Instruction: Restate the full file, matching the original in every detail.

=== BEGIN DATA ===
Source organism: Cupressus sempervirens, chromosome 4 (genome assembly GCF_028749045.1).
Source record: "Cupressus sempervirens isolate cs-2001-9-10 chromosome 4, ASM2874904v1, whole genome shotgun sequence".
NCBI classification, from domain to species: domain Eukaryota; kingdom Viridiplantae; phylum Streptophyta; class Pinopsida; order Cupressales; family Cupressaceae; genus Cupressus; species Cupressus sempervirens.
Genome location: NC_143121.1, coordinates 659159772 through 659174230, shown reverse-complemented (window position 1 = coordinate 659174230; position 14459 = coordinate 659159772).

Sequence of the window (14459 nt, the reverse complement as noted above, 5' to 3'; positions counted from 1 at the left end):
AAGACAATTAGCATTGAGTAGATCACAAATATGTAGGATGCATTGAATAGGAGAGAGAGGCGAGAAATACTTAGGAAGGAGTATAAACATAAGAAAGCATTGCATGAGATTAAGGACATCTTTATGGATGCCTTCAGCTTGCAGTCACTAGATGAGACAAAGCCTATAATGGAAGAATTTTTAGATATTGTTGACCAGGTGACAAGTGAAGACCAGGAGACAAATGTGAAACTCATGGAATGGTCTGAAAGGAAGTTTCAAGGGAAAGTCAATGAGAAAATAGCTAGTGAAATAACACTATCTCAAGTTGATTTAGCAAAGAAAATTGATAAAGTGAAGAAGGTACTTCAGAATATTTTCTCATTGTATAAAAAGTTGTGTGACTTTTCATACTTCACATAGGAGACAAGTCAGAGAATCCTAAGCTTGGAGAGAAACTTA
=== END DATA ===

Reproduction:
Source organism: Cupressus sempervirens, chromosome 4 (genome assembly GCF_028749045.1).
Source record: "Cupressus sempervirens isolate cs-2001-9-10 chromosome 4, ASM2874904v1, whole genome shotgun sequence".
NCBI classification, from domain to species: domain Eukaryota; kingdom Viridiplantae; phylum Streptophyta; class Pinopsida; order Cupressales; family Cupressaceae; genus Cupressus; species Cupressus sempervirens.
Genome location: NC_143121.1, coordinates 659159772 through 659174230, shown reverse-complemented (window position 1 = coordinate 659174230; position 14459 = coordinate 659159772).

Sequence of the window (14459 nt, the reverse complement as noted above, 5' to 3'; positions counted from 1 at the left end):
AAGACAATTAGCATTGAGTAGATCACAAATATGTAGGATGCATTGAATAGGAGAGAGAGGCGAGAAATACTTAGGAAGGAGTATAAACATAAGAAAGCATTGCATGAGATTAAGGACATCTTTATGGATGCCTTCAGCTTGCAGTCACTAGATGAGACAAAGCCTATAATGGAAGAATTTTTAGATATTGTTGACCAGGTGACAAGTGAAGACCAGGAGACAAATGTGAAACTCATGGAATGGTCTGAAAGGAAGTTTCAAGGGAAAGTCAATGAGAAAATAGCTAGTGAAATAACACTATCTCAAGTTGATTTAGCAAAGAAAATTGATAAAGTGAAGAAGGTACTTCAGAATATTTTCTCATTGTATAAAAAGTTGTGTGACTTTTCATACTTCACATAGGAGACAAGTCAGAGAATCCTAAGCTTGGAGAGAAACTTA